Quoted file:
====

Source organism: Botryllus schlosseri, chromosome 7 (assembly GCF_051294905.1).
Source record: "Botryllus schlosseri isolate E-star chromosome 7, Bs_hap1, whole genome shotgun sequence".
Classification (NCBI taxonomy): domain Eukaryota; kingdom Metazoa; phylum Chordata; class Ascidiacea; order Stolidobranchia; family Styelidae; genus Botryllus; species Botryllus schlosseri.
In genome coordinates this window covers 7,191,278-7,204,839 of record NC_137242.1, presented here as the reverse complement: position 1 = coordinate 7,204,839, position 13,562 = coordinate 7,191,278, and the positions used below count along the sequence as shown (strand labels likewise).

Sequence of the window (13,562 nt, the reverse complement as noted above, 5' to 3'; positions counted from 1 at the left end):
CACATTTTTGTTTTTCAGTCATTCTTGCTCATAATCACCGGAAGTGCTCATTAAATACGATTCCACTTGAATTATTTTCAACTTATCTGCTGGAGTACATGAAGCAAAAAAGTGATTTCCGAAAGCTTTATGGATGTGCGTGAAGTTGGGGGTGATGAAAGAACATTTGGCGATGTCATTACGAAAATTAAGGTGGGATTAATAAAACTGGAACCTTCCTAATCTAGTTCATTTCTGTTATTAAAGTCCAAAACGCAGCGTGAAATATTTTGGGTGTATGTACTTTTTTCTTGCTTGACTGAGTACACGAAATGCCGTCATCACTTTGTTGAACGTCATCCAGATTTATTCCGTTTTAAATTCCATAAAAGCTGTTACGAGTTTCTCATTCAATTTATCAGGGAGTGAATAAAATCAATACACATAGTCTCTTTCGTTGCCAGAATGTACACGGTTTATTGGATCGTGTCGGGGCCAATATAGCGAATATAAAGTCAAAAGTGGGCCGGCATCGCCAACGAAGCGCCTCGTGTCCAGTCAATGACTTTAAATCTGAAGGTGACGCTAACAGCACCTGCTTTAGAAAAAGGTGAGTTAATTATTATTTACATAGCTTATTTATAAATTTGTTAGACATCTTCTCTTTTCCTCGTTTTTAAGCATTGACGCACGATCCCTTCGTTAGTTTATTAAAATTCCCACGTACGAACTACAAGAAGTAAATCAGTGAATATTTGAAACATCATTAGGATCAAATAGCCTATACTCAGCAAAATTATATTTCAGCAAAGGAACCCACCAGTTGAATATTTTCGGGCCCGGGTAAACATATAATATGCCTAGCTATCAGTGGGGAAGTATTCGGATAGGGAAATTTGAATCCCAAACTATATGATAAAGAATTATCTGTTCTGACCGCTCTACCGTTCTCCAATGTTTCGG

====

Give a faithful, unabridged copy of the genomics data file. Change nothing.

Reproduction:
Source organism: Botryllus schlosseri, chromosome 7 (assembly GCF_051294905.1).
Source record: "Botryllus schlosseri isolate E-star chromosome 7, Bs_hap1, whole genome shotgun sequence".
Classification (NCBI taxonomy): domain Eukaryota; kingdom Metazoa; phylum Chordata; class Ascidiacea; order Stolidobranchia; family Styelidae; genus Botryllus; species Botryllus schlosseri.
In genome coordinates this window covers 7,191,278-7,204,839 of record NC_137242.1, presented here as the reverse complement: position 1 = coordinate 7,204,839, position 13,562 = coordinate 7,191,278, and the positions used below count along the sequence as shown (strand labels likewise).

Sequence of the window (13,562 nt, the reverse complement as noted above, 5' to 3'; positions counted from 1 at the left end):
CACATTTTTGTTTTTCAGTCATTCTTGCTCATAATCACCGGAAGTGCTCATTAAATACGATTCCACTTGAATTATTTTCAACTTATCTGCTGGAGTACATGAAGCAAAAAAGTGATTTCCGAAAGCTTTATGGATGTGCGTGAAGTTGGGGGTGATGAAAGAACATTTGGCGATGTCATTACGAAAATTAAGGTGGGATTAATAAAACTGGAACCTTCCTAATCTAGTTCATTTCTGTTATTAAAGTCCAAAACGCAGCGTGAAATATTTTGGGTGTATGTACTTTTTTCTTGCTTGACTGAGTACACGAAATGCCGTCATCACTTTGTTGAACGTCATCCAGATTTATTCCGTTTTAAATTCCATAAAAGCTGTTACGAGTTTCTCATTCAATTTATCAGGGAGTGAATAAAATCAATACACATAGTCTCTTTCGTTGCCAGAATGTACACGGTTTATTGGATCGTGTCGGGGCCAATATAGCGAATATAAAGTCAAAAGTGGGCCGGCATCGCCAACGAAGCGCCTCGTGTCCAGTCAATGACTTTAAATCTGAAGGTGACGCTAACAGCACCTGCTTTAGAAAAAGGTGAGTTAATTATTATTTACATAGCTTATTTATAAATTTGTTAGACATCTTCTCTTTTCCTCGTTTTTAAGCATTGACGCACGATCCCTTCGTTAGTTTATTAAAATTCCCACGTACGAACTACAAGAAGTAAATCAGTGAATATTTGAAACATCATTAGGATCAAATAGCCTATACTCAGCAAAATTATATTTCAGCAAAGGAACCCACCAGTTGAATATTTTCGGGCCCGGGTAAACATATAATATGCCTAGCTATCAGTGGGGAAGTATTCGGATAGGGAAATTTGAATCCCAAACTATATGATAAAGAATTATCTGTTCTGACCGCTCTACCGTTCTCCAATGTTTCGG